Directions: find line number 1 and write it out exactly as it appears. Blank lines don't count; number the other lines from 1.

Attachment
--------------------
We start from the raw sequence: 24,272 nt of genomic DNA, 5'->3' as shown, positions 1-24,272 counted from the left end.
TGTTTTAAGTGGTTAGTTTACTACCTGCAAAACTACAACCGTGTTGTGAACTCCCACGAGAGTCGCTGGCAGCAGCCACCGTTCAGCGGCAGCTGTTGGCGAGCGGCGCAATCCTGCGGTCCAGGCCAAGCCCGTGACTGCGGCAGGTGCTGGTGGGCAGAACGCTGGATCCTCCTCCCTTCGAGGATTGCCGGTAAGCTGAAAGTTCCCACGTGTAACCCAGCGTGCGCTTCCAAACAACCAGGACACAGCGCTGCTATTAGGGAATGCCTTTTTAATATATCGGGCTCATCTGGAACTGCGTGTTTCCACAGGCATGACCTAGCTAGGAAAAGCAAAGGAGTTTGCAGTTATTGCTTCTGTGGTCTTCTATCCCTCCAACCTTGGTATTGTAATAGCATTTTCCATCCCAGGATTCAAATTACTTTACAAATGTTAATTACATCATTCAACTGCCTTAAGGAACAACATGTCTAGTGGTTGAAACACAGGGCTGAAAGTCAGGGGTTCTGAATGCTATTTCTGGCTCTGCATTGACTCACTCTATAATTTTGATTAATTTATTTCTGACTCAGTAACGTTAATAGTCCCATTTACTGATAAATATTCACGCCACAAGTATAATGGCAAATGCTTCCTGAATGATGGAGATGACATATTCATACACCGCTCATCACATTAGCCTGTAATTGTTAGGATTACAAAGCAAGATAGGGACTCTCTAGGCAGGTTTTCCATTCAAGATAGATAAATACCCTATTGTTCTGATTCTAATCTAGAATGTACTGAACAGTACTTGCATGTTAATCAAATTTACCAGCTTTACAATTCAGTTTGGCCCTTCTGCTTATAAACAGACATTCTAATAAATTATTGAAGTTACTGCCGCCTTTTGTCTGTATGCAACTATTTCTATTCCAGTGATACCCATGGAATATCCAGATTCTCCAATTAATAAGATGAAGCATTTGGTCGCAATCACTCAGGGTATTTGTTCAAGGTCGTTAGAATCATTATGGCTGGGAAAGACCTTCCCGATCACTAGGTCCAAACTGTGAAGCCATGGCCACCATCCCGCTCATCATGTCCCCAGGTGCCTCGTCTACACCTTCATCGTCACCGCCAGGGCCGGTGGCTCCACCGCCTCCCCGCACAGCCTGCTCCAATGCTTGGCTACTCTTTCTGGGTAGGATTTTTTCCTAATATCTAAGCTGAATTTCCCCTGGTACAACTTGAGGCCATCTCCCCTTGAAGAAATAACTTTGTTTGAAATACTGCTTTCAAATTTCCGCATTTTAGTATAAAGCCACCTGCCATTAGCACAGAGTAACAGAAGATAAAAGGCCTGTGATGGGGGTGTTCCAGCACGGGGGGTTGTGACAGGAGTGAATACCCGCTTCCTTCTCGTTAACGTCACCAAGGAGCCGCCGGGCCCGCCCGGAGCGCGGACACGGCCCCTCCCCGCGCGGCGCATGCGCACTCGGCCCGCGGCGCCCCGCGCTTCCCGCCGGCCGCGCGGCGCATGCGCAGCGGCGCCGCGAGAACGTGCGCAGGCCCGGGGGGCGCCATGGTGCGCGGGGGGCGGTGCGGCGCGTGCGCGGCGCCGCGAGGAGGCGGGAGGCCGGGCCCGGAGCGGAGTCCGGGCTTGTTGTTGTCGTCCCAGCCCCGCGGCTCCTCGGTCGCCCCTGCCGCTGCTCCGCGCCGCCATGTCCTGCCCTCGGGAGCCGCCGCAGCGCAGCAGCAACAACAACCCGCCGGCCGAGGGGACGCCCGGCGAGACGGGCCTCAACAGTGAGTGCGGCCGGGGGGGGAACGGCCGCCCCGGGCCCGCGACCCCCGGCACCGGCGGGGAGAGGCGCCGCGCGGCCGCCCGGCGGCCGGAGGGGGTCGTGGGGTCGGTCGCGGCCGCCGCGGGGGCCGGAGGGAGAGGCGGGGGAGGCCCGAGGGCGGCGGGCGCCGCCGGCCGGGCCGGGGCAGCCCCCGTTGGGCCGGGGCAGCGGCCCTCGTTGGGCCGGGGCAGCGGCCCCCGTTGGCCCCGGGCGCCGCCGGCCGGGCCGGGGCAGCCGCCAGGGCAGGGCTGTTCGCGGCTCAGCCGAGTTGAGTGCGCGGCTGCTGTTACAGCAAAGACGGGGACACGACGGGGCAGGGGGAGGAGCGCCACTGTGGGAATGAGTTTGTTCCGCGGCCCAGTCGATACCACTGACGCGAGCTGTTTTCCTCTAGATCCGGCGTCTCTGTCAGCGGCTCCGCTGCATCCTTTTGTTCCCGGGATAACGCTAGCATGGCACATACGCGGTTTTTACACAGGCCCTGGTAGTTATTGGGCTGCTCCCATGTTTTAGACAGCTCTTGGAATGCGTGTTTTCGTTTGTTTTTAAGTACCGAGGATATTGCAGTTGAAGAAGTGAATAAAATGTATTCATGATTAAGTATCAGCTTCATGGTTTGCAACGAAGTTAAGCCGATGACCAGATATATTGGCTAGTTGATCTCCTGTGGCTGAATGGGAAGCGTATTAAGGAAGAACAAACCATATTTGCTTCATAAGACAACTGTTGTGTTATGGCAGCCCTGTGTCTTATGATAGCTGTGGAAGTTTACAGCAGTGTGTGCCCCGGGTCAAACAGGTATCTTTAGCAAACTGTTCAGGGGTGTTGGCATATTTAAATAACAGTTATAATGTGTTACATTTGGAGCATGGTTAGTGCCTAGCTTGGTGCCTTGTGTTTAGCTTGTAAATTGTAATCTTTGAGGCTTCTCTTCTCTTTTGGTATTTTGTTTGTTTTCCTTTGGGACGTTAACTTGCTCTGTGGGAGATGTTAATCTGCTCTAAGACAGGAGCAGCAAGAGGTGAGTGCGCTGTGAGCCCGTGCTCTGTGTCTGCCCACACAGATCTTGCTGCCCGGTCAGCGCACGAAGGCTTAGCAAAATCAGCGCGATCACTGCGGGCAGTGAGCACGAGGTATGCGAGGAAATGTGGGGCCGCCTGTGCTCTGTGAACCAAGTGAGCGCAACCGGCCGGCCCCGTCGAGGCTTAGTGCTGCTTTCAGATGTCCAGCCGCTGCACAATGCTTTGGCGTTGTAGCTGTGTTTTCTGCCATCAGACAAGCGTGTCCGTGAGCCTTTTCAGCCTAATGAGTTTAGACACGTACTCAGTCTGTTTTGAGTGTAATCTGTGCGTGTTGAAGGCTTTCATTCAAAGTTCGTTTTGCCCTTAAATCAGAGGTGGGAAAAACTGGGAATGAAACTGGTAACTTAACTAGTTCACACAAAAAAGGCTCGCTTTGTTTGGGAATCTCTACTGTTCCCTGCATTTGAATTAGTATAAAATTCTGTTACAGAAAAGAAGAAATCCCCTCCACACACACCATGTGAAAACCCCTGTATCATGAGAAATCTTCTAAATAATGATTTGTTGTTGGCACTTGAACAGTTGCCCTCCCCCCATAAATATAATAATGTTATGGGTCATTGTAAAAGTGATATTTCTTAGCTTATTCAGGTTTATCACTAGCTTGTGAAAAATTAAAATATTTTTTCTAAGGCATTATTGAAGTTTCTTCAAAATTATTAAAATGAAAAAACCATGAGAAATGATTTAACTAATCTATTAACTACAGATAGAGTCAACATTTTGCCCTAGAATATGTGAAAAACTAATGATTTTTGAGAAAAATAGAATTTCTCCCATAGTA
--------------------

We start from the raw sequence: 24,272 nt of genomic DNA, 5'->3' as shown, positions 1-24,272 counted from the left end.